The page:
Milliner needles are ideal for any type of stitch where the thread is wrapped around the needle several times and the whole needle has to pass through the wraps. Bullion knots, cast-on stitch, drizzle stitch, and even French knots are easier when worked with a milliner needle.
The longer shaft of the milliner needle makes it easier to wrap the thread around the needle many times.
5. Specialty Needles
By specialty needles, I mean especially curved needles, and,for those who do a lot of beading on their embroidery, beading needles.
Curved embroidery needles usually have a medium-long eye, like the eye of a crewel needle.
Curved needles come in a few different sizes. Some are very large (used for upholstery), while some are much finer. The size used for most fine embroidery threads is a size 10 curved beading needle.
Curved needles are used to secure threads on the back of embroidery, especially in situations where the fabric is very taut and the backs of the stitches are small and tight. A curved needle is easier to use than a straight needle, when trying to run threads under the backs of stitches in these situations.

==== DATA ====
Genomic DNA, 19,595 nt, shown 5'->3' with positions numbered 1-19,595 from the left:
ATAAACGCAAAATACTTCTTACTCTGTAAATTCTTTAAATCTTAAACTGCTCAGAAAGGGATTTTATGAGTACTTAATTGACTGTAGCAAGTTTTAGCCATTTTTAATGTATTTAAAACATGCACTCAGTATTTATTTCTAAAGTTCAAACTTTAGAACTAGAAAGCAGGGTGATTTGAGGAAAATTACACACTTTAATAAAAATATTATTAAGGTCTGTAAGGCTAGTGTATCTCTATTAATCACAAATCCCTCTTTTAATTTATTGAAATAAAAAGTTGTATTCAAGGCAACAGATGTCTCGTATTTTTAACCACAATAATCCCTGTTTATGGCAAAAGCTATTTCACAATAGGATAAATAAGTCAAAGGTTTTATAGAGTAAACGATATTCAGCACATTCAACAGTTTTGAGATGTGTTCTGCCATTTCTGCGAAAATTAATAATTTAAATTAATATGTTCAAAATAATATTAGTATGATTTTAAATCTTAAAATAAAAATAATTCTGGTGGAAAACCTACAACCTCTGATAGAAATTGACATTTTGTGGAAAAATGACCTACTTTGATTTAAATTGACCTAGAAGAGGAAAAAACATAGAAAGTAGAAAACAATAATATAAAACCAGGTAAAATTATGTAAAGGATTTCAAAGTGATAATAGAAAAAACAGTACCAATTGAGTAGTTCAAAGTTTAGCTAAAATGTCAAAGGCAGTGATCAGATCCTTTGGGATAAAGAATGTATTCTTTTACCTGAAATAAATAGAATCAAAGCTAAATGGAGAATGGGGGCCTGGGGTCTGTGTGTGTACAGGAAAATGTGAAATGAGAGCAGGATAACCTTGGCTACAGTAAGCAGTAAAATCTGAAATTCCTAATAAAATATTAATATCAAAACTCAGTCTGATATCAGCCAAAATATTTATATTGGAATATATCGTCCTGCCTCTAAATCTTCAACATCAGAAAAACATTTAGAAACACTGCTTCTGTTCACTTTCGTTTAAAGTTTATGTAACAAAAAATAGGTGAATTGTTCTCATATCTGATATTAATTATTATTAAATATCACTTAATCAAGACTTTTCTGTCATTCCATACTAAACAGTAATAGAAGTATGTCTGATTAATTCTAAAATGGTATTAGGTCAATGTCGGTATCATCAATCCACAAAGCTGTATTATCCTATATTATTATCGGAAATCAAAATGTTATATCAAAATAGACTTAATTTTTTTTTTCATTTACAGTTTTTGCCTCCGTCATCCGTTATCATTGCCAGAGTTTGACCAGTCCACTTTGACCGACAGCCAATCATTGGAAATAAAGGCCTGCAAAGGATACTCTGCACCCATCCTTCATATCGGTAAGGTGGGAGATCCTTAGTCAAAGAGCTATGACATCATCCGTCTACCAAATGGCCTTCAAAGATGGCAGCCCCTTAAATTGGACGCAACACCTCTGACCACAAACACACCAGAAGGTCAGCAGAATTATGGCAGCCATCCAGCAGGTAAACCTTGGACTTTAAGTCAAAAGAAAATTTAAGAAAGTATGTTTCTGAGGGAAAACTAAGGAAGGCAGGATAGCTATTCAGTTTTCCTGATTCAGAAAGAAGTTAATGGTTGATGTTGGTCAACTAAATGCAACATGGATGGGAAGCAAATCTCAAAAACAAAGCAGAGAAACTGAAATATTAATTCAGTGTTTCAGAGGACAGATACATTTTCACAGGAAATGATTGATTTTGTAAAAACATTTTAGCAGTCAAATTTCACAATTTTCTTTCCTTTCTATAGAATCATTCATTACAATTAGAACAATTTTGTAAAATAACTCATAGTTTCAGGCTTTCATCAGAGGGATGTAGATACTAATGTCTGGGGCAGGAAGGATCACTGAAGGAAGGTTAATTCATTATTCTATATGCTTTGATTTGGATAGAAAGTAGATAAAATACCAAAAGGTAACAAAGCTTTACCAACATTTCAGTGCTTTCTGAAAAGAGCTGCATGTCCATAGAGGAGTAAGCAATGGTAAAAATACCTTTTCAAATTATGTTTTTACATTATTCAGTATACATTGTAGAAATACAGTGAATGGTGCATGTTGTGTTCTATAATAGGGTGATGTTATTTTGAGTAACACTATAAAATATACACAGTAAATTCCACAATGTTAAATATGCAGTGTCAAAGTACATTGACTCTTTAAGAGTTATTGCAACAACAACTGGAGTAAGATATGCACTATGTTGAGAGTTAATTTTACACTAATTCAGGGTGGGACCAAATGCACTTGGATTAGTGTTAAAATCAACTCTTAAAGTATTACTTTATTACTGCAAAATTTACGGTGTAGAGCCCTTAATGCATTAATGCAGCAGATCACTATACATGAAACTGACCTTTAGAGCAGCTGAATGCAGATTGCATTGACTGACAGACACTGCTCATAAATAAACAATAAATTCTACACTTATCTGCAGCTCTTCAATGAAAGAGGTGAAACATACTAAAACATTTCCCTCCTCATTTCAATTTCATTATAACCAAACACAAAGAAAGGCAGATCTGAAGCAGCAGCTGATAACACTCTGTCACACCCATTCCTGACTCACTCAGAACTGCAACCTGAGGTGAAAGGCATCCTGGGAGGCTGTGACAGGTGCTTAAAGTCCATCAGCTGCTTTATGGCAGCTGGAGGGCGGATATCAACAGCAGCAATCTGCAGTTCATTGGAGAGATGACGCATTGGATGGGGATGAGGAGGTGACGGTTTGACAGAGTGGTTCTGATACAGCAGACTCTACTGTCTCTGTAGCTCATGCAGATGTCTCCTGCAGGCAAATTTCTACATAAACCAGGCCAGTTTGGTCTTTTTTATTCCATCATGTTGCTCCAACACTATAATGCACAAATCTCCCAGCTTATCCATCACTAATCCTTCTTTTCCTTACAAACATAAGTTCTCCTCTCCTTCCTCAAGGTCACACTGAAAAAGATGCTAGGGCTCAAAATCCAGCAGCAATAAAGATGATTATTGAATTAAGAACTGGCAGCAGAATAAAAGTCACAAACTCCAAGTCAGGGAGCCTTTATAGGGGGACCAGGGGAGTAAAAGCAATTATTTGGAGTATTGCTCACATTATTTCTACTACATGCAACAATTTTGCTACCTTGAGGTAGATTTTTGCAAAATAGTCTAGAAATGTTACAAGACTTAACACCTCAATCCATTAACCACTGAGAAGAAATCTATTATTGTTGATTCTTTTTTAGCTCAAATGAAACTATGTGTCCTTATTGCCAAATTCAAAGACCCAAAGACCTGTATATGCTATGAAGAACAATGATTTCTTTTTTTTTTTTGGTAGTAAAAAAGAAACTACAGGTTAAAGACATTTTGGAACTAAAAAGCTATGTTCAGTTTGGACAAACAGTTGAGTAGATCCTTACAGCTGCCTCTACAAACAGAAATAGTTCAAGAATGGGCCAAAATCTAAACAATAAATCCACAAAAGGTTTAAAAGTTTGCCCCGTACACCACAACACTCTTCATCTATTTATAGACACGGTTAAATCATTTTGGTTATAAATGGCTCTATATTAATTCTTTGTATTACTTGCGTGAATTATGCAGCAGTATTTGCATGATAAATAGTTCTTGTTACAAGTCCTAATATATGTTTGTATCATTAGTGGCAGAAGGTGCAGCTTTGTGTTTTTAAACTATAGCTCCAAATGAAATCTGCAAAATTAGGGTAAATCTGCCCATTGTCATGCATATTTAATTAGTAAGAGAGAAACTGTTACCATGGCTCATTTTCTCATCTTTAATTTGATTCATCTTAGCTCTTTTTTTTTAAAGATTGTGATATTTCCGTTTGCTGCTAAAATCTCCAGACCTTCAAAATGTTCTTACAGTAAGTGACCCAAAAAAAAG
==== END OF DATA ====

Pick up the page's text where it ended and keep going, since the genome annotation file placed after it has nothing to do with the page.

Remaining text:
Curved needles are also very handy for finishing techniques, because they can pass in and out of areas where a straight needle won’t work.
Beading needles are very fine needles with long, narrow eyes, long shafts, and sharp tips. For most embroiderers who add accent beads to their embroidery, a regular crewel needle in a size 10, 11, or 12 will usually suffice in place of a dedicated beading needle. But for stitchers who pick up a lot of beads on the needle, and who use very tiny beads, a beading needle will come in handy.
Needle Size & Thread Weight
Experienced embroiderers generally acquire a feel for what size needle will work best in specific stitching situations.
Here are four tips to help you decide what size needle to use:
1. The needle should be able to pull the thread (including the doubled thread near the eye) through the fabric fairly easily, without allowing too much abrasion on the thread as it passes through the fabric.